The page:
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On the Importance of Archives

It seems strange to researchers like myself that anyone should question the necessity for collecting materials from the past and organizing them in publicly funded archives so that we in contemporary times may use them in our studies. The past is always relevant to the present, informing our views, answering our questions and pointing us in the right direction. At the same time, contemporary insights let us reacquaint ourselves with past documentation and see in it, for the first time as it were, implications hitherto unseen or unappreciated. Archives are an essential means of examining the past.

Just recently I published a book on which I have been working for several years. While I personally witnessed the events related in that book, no organized and verifiable work like this could have been published without direct access to archival material. Trial. The Loss of Constitutional Rights in Education in Newfoundland and Labrador: The Roman Catholic Story (ADDA Press) was published in the spring of 2004. Some 283 pages long, Trial documents the position taken by the Roman Catholic education authorities as Premiers Clyde Wells and Brian Tobin led their administrations during the 1990s through a process of radical education reform. In the process, the constitutional rights in education held by Roman Catholics and others were first impinged upon and then totally removed through changes made in the Constitution of Canada. The Roman Catholic Bishops through their educational structures opposed such radical changes but supported a reform of education that did not necessitate constitutional change.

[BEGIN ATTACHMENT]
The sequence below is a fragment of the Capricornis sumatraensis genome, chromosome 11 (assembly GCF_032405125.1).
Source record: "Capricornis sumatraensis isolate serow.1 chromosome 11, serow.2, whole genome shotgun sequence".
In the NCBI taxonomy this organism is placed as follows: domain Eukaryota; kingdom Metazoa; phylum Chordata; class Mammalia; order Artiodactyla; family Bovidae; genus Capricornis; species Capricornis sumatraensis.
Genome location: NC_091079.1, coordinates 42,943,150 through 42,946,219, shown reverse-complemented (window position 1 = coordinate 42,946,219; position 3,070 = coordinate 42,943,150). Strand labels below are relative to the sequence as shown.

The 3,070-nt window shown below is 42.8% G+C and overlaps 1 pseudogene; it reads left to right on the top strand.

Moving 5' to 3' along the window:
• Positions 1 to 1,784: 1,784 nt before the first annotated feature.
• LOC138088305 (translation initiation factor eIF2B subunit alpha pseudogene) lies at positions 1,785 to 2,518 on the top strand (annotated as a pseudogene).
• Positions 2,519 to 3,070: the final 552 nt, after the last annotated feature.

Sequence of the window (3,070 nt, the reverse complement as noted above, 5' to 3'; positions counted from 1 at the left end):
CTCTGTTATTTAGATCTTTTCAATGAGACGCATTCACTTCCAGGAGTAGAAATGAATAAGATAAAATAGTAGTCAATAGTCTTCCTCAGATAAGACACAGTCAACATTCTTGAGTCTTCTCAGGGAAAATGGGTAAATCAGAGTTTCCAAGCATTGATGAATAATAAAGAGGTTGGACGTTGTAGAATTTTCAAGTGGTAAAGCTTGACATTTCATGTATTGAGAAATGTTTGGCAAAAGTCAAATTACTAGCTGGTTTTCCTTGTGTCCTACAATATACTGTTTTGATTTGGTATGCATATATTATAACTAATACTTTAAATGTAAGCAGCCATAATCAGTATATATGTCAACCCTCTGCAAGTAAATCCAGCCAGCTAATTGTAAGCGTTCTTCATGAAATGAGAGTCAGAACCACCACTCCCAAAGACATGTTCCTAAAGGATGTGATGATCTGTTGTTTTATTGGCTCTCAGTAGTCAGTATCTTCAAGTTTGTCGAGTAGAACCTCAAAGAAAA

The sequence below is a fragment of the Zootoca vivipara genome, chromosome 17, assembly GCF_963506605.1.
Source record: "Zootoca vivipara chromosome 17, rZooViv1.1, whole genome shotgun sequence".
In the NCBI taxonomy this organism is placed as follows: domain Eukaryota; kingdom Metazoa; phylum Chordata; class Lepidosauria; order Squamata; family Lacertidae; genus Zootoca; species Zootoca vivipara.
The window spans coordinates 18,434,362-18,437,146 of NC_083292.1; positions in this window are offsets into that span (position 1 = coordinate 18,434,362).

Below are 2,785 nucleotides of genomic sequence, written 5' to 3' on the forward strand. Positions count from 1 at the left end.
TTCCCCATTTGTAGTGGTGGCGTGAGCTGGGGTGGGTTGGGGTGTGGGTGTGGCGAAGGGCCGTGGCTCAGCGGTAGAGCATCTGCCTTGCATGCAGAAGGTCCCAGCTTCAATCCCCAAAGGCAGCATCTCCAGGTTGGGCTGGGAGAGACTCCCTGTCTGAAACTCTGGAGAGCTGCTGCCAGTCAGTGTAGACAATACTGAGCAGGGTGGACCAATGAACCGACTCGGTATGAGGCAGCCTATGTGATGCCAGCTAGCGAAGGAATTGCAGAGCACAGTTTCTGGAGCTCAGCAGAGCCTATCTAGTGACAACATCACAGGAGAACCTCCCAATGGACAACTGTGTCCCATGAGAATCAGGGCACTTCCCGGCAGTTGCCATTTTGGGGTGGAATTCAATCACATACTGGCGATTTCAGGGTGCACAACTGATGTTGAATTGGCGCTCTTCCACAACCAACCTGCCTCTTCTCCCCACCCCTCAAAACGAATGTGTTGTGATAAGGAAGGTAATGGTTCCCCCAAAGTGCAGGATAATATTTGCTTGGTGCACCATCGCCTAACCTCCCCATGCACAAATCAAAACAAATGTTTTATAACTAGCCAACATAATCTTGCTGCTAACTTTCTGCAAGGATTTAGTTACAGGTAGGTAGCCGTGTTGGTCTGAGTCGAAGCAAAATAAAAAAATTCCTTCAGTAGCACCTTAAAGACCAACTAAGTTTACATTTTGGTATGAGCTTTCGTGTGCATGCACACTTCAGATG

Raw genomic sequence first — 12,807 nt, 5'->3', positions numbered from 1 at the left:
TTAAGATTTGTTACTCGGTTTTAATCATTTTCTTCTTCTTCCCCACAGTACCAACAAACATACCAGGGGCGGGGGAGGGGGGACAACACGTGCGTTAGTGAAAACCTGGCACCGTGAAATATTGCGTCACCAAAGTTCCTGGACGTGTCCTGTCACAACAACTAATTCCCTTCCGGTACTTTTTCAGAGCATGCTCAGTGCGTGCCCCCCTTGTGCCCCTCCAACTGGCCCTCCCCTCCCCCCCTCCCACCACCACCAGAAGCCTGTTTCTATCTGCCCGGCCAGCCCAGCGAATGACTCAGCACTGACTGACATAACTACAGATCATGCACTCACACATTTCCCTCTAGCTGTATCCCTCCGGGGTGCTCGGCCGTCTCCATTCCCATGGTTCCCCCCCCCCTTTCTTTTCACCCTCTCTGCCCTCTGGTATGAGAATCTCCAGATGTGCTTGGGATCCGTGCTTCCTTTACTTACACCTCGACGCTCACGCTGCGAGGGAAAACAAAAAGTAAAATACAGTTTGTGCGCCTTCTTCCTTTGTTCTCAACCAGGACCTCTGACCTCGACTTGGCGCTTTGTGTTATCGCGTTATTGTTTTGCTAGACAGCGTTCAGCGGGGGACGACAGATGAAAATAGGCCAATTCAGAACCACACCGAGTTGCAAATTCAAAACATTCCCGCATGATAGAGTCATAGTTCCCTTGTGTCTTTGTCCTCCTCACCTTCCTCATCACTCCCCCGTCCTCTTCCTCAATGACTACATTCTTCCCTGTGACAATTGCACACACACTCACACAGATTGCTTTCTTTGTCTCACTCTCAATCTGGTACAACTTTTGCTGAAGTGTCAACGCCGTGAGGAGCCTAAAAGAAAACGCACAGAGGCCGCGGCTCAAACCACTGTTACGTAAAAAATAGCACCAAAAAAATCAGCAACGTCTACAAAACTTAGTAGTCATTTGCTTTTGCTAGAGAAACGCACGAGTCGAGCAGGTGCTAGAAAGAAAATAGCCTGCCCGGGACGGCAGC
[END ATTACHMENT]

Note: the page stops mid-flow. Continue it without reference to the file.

In order to relate the position taken by Catholic Church educational authorities, I sought and received from the Bishops permission to access any and all of the documents relevant to the story. Those documents the Bishops had deposited in the Church archives. That meant daily visits on my part to the Archives of the Archdiocese of St. John's under the direction of Larry Dohey who proved to be both knowledgeable and most helpful in accessing the material. It may seem a case of stating the obvious but every researcher wishes to ensure the highest degree of accuracy in what is presented to the public. In my case, access to official documents that may have been known previously only to a small circle of officials was critical to getting the story right.

Archives are, of course, not merely dumping grounds for old material. Much effort has to be made to ensure that the materials are cared for, properly organized and accessible to the researcher. What I observed about the Archives of the Archdiocese of St. John's is an archive in process. That is, while much has been organized and therefore accessible, much more ongoing work needs to be undertaken to ensure other materials are organized. Only in this way are such materials readily accessible to the researcher.

Given the experience in researching Trial and my plans to undertake further research, I would most strongly support any request for additional public funding to ensure that the Archives of the Archdiocese of St. John's and other archives keep pace with the reception and processing of documents and related materials vital to keeping alive our connections with the past.
Dr. Bonaventure Fagan
St. John's, Newfoundland and Labrador


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